Friday, July 2, 2010

Book Review- Zen Ghosts

By Jon J. Muth
Published by Scholastic
To Be Released on August 1st, 2010
Source: Scholastic
5 stars

On Halloween, Stillwater the panda, who dons a spooky costume and mask, promises his friends Addy, Michael, and Karl a spine-tingling ghost story to be told by a mysterious storyteller.
The storyteller--who looks remarkably like Stillwater--tells the children an unforgettable ancient Zen story about a girl named Senjo who hopes to marry Ochu, the boy next door.
But Senjo's parents have different plans for her future. They want her to marry a more prosperous man than Ochu--someone who will care for the family and her ailing father.
Heartbroken by the prospect of being separated, the two run off to a far away village and marry.
As the years pass, Senjo's regret for having left her family slowly eats away at her happiness, and she and Ocho return home to make amends.
But a surprise ending is in store. For Senjo's father swears his daughter has been sick and living at home with him the entire time. Yet Ocho knows differently, for he has been living with Senjo for many years. What is the truth? Who is the real Senjo?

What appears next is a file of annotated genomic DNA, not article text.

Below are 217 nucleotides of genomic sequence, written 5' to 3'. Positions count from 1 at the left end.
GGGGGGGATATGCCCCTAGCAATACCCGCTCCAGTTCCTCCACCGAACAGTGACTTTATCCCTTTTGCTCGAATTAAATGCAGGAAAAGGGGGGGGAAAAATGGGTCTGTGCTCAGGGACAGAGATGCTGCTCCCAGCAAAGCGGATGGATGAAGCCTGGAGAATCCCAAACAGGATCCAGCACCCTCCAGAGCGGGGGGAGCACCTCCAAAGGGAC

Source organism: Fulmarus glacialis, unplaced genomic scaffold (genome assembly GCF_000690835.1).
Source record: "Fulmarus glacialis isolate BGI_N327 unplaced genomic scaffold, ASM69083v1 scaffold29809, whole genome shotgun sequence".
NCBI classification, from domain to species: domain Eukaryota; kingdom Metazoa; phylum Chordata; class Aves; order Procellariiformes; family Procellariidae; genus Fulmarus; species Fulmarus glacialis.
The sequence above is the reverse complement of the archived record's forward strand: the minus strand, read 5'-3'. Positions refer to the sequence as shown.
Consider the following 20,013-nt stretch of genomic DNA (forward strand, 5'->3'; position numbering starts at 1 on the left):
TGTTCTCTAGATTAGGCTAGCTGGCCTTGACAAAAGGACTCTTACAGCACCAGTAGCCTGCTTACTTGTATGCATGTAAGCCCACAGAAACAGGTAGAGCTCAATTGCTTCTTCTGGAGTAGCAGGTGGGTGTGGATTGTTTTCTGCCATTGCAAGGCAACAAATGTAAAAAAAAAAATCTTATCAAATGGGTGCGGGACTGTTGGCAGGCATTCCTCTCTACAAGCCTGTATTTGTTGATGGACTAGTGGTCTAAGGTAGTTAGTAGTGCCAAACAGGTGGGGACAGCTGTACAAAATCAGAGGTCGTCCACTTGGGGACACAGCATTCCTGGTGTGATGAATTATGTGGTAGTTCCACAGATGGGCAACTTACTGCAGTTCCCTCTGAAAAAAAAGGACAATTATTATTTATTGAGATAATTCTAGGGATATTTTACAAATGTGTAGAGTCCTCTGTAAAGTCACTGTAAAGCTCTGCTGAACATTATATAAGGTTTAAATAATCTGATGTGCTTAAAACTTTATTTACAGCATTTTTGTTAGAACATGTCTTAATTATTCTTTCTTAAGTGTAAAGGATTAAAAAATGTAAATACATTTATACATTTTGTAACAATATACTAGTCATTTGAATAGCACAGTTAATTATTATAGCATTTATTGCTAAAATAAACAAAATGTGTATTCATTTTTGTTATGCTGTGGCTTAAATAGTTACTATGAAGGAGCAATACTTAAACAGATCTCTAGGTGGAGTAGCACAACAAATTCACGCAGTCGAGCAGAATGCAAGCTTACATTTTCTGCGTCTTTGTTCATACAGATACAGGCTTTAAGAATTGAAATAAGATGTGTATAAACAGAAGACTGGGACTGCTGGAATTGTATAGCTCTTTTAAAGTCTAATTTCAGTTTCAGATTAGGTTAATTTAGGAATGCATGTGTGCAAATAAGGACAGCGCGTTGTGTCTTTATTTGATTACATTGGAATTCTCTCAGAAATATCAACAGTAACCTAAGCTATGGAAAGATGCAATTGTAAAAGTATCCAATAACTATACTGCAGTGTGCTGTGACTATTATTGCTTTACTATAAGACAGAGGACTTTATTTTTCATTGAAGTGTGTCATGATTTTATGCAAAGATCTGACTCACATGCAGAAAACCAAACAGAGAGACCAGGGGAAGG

The story of Senjo was originally written down by a Chinese Buddhist Monk Master named Wu-men Hui-hai in the early 13th Century. This type of story, called a Koan, is used by students of Zen to attain enlightenment. It provokes thought and conversation--yet has no concrete answers.
With Zen Ghosts, Muth has once again presented an original, beautifully crafted story, perfect for Halloween--or any time. (taken from goodreads)

This was a nice surprise receiving this in the mail this week. Not only are the illustrations beautiful, but the simply message that Jon has within this books pages is powerful I love that the story told within Zen Ghosts is a real story written by Master Wu-men Hi-hai (1130-1260), and is told by Stillwater, a huge panda bar. My children quickly fell in love with him. As Stillwater tells of a story rich in mystery, it will leave both the reader and those being read to, left in thought. Zen Ghosts is about knowing one's self.
I would be most content if my children grew up to be the kind of people who think decorating consists mostly of building enough bookshelves. ~ Anna Quindlen

Good children's literature appeals not only to
the child in the adult, but to the adult in the child.
~ Anonymous ~